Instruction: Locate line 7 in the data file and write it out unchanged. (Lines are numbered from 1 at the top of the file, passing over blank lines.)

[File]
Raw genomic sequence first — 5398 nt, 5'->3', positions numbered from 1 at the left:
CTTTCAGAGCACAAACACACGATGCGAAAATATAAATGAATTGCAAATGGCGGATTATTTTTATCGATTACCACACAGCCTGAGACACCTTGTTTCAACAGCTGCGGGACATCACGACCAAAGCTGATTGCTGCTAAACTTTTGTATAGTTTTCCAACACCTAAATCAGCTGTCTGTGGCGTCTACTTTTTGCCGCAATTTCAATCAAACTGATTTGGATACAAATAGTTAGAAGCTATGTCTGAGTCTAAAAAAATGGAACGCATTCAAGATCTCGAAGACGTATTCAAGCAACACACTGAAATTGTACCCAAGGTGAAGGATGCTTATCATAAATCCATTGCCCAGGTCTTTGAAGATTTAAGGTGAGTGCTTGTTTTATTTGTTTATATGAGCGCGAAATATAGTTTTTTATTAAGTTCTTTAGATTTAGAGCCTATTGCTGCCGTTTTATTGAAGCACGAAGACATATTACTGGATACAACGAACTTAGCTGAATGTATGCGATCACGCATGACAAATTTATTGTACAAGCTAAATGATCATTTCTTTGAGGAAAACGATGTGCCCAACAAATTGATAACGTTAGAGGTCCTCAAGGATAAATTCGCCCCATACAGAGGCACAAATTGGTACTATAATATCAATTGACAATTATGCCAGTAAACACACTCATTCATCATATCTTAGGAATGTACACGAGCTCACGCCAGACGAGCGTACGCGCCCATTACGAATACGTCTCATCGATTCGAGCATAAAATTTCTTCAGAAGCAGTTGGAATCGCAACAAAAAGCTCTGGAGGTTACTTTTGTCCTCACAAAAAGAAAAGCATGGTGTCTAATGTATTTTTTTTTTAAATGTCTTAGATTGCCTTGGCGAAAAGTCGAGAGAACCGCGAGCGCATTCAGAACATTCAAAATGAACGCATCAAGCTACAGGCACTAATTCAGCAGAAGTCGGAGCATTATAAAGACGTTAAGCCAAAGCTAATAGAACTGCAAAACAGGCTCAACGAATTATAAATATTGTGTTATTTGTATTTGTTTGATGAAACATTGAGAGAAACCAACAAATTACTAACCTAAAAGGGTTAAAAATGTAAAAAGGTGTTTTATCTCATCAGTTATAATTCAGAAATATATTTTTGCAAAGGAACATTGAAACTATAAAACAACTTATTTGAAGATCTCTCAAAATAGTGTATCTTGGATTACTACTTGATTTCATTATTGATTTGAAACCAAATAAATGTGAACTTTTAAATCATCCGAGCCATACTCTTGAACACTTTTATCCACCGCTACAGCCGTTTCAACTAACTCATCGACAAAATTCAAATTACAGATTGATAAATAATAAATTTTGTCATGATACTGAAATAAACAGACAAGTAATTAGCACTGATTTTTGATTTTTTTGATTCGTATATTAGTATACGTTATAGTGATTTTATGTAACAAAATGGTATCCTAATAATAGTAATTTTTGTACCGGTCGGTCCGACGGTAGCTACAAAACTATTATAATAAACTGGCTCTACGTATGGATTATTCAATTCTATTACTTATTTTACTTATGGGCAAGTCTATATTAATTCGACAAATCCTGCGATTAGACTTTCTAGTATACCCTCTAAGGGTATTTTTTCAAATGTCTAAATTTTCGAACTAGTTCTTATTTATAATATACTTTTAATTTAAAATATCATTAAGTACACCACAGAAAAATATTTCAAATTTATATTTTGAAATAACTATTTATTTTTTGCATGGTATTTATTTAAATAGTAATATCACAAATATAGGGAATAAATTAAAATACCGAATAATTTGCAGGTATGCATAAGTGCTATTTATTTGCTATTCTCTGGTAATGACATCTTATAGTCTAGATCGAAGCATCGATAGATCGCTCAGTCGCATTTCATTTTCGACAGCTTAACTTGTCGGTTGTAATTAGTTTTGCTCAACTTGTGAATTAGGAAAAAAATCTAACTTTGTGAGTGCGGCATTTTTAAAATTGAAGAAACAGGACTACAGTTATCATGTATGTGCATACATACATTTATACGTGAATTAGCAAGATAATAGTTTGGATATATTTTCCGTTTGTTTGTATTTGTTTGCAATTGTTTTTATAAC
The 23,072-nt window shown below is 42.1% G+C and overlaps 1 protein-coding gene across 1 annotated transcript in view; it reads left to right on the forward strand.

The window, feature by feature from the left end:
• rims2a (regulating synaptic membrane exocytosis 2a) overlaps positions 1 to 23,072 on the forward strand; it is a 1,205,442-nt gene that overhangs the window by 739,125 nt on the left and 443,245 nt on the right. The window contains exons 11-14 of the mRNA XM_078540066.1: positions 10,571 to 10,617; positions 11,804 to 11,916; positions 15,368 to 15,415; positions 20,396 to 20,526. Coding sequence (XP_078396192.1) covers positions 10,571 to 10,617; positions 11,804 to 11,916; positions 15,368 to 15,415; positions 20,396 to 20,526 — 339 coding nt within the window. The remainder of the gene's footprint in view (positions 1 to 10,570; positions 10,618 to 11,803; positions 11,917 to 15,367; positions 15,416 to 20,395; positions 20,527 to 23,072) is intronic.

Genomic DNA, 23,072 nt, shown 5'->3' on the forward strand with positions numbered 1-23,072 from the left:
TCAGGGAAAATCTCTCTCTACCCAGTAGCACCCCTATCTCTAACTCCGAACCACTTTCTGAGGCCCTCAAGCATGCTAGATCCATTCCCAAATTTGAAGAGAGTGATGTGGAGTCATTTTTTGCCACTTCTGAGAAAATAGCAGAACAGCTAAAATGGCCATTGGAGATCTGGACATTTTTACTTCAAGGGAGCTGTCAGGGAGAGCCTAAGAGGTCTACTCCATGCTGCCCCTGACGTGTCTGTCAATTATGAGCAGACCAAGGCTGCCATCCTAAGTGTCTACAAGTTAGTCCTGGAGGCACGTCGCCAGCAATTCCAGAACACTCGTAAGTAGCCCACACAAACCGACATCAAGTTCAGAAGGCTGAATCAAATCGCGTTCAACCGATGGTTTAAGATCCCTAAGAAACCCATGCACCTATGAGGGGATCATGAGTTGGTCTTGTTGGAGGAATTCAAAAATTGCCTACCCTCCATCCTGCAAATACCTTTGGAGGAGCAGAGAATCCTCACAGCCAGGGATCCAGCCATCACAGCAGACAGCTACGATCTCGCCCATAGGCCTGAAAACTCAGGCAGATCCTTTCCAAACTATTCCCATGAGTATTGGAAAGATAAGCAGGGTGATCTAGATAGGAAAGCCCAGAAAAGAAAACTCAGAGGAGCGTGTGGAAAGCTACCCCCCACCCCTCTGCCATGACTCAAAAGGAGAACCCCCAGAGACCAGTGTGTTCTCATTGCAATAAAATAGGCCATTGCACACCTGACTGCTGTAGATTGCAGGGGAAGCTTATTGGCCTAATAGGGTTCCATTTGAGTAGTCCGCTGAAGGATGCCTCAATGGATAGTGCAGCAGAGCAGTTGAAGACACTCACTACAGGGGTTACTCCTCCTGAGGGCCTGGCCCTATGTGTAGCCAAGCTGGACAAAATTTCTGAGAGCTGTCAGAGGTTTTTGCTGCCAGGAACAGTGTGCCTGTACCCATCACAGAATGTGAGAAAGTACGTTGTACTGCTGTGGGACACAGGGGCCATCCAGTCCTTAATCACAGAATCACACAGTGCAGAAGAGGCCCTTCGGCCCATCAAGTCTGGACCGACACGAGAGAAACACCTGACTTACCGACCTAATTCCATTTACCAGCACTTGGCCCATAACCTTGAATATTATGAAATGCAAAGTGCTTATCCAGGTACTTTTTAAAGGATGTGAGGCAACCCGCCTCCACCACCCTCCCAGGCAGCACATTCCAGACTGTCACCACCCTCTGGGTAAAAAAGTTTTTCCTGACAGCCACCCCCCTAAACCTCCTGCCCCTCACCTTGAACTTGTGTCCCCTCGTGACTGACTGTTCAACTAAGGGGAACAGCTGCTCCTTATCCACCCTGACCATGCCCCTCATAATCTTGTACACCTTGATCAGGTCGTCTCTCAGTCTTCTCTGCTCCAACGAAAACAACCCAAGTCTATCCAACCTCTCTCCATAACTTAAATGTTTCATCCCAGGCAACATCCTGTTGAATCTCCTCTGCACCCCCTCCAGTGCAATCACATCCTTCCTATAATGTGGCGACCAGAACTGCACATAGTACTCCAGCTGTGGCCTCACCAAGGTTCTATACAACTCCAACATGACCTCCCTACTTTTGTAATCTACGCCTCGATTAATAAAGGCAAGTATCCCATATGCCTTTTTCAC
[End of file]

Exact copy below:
TCAGGGAAAATCTCTCTCTACCCAGTAGCACCCCTATCTCTAACTCCGAACCACTTTCTGAGGCCCTCAAGCATGCTAGATCCATTCCCAAATTTGAAGAGAGTGATGTGGAGTCATTTTTTGCCACTTCTGAGAAAATAGCAGAACAGCTAAAATGGCCATTGGAGATCTGGACATTTTTACTTCAAGGGAGCTGTCAGGGAGAGCCTAAGAGGTCTACTCCATGCTGCCCCTGACGTGTCTGTCAATTATGAGCAGACCAAGGCTGCCATCCTAAGTGTCTACAAGTTAGTCCTGGAGGCACGTCGCCAGCAATTCCAGAACACTCGTAAGTAGCCCACACAAACCGACATCAAGTTCAGAAGGCTGAATCAAATCGCGTTCAACCGATGGTTTAAGATCCCTAAGAAACCCATGCACCTATGAGGGGATCATGAGTTGGTCTTGTTGGAGGAATTCAAAAATTGCCTACCCTCCATCCTGCAAATACCTTTGGAGGAGCAGAGAATCCTCACAGCCAGGGATCCAGCCATCACAGCAGACAGCTACGATCTCGCCCATAGGCCTGAAAACTCAGGCAGATCCTTTCCAAACTATTCCCATGAGTATTGGAAAGATAAGCAGGGTGATCTAGATAGGAAAGCCCAGAAAAGAAAACTCAGAGGAGCGTGTGGAAAGCTACCCCCCACCCCTCTGCCATGACTCAAAAGGAGAACCCCCAGAGACCAGTGTGTTCTCATTGCAATAAAATAGGCCATTGCACACCTGACTGCTGTAGATTGCAGGGGAAGCTTATTGGCCTAATAGGGTTCCATTTGAGTAGTCCGCTGAAGGATGCCTCAATGGATAGTGCAGCAGAGCAGTTGAAGACACTCACTACAGGGGTTACTCCTCCTGAGGGCCTGGCCCTATGTGTAGCCAAGCTGGACAAAATTTCTGAGAGCTGTCAGAGGTTTTTGCTGCCAGGAACAGTGTGCCTGTACCCATCACAGAATGTGAGAAAGTACGTTGTACTGCTGTGGGACACAGGGGCCATCCAGTCCTTAATCACAGAATCACACAGTGCAGAAGAGGCCCTTCGGCCCATCAAGTCTGGACCGACACGAGAGAAACACCTGACTTACCGACCTAATTCCATTTACCAGCACTTGGCCCATAACCTTGAATATTATGAAATGCAAAGTGCTTATCCAGGTACTTTTTAAAGGATGTGAGGCAACCCGCCTCCACCACCCTCCCAGGCAGCACATTCCAGACTGTCACCACCCTCTGGGTAAAAAAGTTTTTCCTGACAGCCACCCCCCTAAACCTCCTGCCCCTCACCTTGAACTTGTGTCCCCTCGTGACTGACTGTTCAACTAAGGGGAACAGCTGCTCCTTATCCACCCTGACCATGCCCCTCATAATCTTGTACACCTTGATCAGGTCGTCTCTCAGTCTTCTCTGCTCCAACGAAAACAACCCAAGTCTATCCAACCTCTCTCCATAACTTAAATGTTTCATCCCAGGCAACATCCTGTTGAATCTCCTCTGCACCCCCTCCAGTGCAATCACATCCTTCCTATAATGTGGCGACCAGAACTGCACATAGTACTCCAGCTGTGGCCTCACCAAGGTTCTATACAACTCCAACATGACCTCCCTACTTTTGTAATCTACGCCTCGATTAATAAAGGCAAGTATCCCATATGCCTTTTTCAC